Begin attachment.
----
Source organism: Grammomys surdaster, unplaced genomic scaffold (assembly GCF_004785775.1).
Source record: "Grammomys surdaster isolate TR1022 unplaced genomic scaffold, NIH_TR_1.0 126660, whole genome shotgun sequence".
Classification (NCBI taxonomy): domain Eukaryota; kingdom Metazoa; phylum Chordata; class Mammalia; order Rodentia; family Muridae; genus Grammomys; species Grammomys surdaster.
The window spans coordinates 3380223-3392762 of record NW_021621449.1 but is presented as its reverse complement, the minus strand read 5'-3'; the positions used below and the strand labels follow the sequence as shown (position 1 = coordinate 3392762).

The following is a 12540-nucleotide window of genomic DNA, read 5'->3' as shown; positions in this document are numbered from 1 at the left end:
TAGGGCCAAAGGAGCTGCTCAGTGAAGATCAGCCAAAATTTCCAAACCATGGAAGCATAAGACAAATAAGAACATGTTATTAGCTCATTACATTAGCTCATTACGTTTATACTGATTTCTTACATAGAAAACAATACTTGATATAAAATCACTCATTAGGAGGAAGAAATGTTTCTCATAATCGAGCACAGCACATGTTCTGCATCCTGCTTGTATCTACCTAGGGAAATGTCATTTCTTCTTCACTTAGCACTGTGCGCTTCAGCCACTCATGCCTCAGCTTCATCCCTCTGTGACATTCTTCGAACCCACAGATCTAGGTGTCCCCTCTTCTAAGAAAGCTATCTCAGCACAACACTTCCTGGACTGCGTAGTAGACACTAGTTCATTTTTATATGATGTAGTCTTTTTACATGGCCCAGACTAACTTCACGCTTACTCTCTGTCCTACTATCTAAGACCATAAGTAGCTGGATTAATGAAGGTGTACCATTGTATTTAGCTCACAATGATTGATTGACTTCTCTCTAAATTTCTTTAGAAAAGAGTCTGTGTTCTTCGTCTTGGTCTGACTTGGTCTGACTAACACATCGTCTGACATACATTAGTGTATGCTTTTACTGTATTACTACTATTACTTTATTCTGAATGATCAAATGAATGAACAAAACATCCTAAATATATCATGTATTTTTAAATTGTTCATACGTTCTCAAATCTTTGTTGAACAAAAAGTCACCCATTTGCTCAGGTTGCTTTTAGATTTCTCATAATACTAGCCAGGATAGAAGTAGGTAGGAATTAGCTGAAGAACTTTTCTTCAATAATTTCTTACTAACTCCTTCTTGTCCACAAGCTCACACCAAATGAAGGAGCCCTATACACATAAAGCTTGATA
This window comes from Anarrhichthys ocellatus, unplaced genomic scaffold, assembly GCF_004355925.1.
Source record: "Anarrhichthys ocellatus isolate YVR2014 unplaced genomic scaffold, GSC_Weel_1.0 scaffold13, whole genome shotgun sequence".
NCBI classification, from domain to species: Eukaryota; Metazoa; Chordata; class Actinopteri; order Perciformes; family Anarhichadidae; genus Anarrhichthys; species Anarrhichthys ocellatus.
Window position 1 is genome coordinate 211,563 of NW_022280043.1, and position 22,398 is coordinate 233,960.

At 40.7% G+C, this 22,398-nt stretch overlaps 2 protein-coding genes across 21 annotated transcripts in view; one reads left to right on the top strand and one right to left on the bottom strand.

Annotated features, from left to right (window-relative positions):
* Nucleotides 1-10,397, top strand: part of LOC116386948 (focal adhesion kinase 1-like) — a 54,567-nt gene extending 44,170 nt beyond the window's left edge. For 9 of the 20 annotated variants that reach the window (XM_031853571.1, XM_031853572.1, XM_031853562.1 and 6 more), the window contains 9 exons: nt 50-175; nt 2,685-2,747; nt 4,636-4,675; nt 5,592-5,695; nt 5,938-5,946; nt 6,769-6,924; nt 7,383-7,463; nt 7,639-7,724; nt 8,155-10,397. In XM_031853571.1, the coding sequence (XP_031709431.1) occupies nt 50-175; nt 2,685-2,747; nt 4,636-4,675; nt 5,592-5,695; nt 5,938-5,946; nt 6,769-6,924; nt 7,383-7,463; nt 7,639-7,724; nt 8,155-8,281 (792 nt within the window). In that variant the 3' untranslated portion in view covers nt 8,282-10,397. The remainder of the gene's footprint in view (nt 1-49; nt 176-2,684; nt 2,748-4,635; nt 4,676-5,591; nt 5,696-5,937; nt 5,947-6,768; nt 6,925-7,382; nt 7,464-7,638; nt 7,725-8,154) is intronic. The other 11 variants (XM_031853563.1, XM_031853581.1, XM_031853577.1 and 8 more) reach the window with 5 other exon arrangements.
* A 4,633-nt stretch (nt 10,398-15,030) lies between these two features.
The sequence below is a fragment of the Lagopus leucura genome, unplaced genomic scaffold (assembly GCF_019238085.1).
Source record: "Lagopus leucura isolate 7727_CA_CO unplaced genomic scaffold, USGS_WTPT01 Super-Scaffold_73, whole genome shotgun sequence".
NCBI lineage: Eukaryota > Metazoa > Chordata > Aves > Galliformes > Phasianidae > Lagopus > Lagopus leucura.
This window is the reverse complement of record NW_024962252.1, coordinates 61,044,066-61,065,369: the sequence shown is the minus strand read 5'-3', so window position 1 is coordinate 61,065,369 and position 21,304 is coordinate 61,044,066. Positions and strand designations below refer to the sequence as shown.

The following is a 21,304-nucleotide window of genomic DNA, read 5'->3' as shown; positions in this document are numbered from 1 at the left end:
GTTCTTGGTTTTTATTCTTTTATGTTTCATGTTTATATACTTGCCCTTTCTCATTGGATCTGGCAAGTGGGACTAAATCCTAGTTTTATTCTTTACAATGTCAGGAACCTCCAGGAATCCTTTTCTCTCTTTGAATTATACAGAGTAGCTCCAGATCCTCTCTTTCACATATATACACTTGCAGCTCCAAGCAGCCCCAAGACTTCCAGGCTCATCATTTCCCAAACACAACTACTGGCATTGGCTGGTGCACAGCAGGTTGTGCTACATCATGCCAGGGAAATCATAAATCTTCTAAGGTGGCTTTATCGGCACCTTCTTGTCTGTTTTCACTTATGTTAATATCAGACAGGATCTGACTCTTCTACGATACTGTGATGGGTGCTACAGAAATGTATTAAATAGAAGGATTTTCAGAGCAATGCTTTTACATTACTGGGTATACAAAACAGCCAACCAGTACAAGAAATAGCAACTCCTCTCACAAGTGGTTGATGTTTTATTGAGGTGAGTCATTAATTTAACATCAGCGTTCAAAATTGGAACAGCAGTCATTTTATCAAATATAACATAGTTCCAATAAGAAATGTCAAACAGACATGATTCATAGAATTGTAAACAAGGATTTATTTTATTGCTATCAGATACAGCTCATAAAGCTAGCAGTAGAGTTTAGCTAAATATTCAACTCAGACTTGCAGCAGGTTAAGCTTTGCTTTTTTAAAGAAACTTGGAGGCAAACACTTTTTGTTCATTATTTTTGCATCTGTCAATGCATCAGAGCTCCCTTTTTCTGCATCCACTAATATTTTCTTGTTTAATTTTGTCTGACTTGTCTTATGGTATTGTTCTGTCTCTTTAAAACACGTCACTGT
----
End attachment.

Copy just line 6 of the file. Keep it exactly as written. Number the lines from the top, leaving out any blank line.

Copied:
TAGGGCCAAAGGAGCTGCTCAGTGAAGATCAGCCAAAATTTCCAAACCATGGAAGCATAAGACAAATAAGAACATGTTATTAGCTCATTACATTAGCTCATTACGTTTATACTGATTTCTTACATAGAAAACAATACTTGATATAAAATCACTCATTAGGAGGAAGAAATGTTTCTCATAATCGAGCACAGCACATGTTCTGCATCCTGCTTGTATCTACCTAGGGAAATGTCATTTCTTCTTCACTTAGCACTGTGCGCTTCAGCCACTCATGCCTCAGCTTCATCCCTCTGTGACATTCTTCGAACCCACAGATCTAGGTGTCCCCTCTTCTAAGAAAGCTATCTCAGCACAACACTTCCTGGACTGCGTAGTAGACACTAGTTCATTTTTATATGATGTAGTCTTTTTACATGGCCCAGACTAACTTCACGCTTACTCTCTGTCCTACTATCTAAGACCATAAGTAGCTGGATTAATGAAGGTGTACCATTGTATTTAGCTCACAATGATTGATTGACTTCTCTCTAAATTTCTTTAGAAAAGAGTCTGTGTTCTTCGTCTTGGTCTGACTTGGTCTGACTAACACATCGTCTGACATACATTAGTGTATGCTTTTACTGTATTACTACTATTACTTTATTCTGAATGATCAAATGAATGAACAAAACATCCTAAATATATCATGTATTTTTAAATTGTTCATACGTTCTCAAATCTTTGTTGAACAAAAAGTCACCCATTTGCTCAGGTTGCTTTTAGATTTCTCATAATACTAGCCAGGATAGAAGTAGGTAGGAATTAGCTGAAGAACTTTTCTTCAATAATTTCTTACTAACTCCTTCTTGTCCACAAGCTCACACCAAATGAAGGAGCCCTATACACATAAAGCTTGATA